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NTA confirms new Metrolink route will terminate at Charlemont stop

The proposed route to Sandyford would have meant prolonged disruption to the Luas line.
Mar 26th 2019, 7:50 AM 62,098 86

Updated Mar 26th 2019, 5:34 PM

THE NATIONAL TRANSPORT Authority has confirmed that the Metrolink project will not continue south of the Charlemont Luas stop in Dublin.

The move had been widely expected, following reports last month that the route, which had been due to run to Sandyford in the south of the county, would terminate at the south city stop due to planned disruption of the Luas Green Line lasting up to four years.

MetroLink Route Map Final for Web The proposed route. Source: NTA

The announcement this afternoon follows a public consultation on an initial route last year, when the National Transport Authority received over 8,000 submissions on the matter.

Now, the mostly underground route, due to connect Dublin Airport to the city centre will stop at Charlemont, just to the south of the Ranelagh Luas stop.

A proposed upgrade of the Luas Green Line will instead occur “at an appropriate point in the future”, although the authority said this may not happen for up to 20 years.

Other changes to the proposal mean the acquisition of the pitch belonging to Na Fianna GAA club will no longer be required for construction in the Glasnevin area.

O’Connell Street will also have an “integrated station” under the Carlton Cinema site, while the number of homes to be acquired by the authority has been reduced from 105 to 85.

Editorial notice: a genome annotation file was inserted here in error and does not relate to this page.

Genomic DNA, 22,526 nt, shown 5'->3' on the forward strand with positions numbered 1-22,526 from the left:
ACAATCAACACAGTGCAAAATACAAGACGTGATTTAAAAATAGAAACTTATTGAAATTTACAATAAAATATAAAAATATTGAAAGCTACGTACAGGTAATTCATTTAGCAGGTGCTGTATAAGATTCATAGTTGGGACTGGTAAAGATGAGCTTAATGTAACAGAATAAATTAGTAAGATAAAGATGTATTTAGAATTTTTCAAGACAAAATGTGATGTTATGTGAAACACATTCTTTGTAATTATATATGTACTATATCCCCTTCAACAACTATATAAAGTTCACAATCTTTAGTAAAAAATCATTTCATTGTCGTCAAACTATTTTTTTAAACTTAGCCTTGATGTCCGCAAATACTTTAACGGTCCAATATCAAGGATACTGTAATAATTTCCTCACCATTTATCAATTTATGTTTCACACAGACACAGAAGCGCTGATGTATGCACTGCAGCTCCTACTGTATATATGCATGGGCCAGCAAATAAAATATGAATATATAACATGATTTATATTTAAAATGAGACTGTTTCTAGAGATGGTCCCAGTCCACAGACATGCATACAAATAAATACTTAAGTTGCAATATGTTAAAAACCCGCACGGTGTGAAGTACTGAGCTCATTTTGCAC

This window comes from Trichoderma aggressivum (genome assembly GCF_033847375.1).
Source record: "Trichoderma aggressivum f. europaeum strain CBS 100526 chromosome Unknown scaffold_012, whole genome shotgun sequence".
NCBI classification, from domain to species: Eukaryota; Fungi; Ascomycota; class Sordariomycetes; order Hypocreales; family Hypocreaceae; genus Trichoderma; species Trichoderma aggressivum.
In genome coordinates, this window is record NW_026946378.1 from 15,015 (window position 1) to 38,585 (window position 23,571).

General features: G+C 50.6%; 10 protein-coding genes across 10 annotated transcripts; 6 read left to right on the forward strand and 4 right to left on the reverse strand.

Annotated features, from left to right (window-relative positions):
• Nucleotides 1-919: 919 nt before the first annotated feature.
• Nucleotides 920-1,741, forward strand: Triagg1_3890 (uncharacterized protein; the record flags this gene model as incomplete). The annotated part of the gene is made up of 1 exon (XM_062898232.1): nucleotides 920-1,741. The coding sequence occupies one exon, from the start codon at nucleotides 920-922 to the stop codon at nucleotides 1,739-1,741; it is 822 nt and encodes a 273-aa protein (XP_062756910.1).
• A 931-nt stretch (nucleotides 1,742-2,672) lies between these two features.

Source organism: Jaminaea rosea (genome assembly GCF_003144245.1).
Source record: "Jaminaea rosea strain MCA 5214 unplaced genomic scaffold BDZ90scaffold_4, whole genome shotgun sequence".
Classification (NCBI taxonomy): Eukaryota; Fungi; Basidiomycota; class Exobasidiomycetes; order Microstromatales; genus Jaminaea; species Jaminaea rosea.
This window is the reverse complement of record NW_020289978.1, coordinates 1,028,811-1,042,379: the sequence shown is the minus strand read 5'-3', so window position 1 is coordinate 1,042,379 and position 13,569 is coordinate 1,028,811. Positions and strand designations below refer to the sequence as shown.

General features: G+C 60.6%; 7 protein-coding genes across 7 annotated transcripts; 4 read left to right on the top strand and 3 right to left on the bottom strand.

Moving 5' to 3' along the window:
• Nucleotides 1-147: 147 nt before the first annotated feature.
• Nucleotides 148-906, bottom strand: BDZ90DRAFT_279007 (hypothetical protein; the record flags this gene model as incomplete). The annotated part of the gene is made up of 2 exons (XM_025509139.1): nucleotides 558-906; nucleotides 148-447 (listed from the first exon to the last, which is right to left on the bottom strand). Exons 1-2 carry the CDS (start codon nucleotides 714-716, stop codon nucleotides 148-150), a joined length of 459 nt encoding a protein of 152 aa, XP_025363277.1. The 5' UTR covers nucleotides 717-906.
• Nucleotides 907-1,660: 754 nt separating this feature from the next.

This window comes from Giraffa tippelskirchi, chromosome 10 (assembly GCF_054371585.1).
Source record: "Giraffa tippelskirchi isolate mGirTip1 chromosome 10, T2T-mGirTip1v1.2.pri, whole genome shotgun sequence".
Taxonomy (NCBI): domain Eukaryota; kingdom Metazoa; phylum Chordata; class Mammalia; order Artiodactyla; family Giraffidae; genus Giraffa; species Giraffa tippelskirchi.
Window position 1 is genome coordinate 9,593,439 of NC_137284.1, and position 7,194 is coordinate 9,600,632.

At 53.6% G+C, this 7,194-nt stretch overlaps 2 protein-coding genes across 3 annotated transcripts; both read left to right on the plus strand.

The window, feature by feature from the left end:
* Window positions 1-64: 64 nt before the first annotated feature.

However, a proposal to acquire the College Gate apartment block and Markievicz Leisure Centre for the Tara Street stop will still go ahead.

A spokesman for Transport Infrastructure Ireland told TheJournal.ie that Dublin City Council planned to move the swimming pool at the leisure centre elsewhere.

Chief executive of the National Transport Authority Anne Graham said the project would be a “significant economic driver” and create around 4,000 jobs.

“It is also of benefit in providing a more sustainable transport alternative and by providing a great incentive to get people out of their cars and on to public transport,” she added.

There was mixed reaction to the proposed changes to the route among local groups.

A spokesman for Na Fianna told TheJournal.ie that the northside GAA club “greatly welcomed” the announcement that its grounds would no longer be used as a boring site.

However, a spokesman for the Save the Markievicz Pool and Gym campaign questioned the assurance that the club’s swimming pool would be moved elsewhere, adding that the club’s facilities existed in an area which did not have many other local amenities.

The line is expected to open in 2027, with construction likely to take up to seven years.

With additional reporting from Daragh Brophy.

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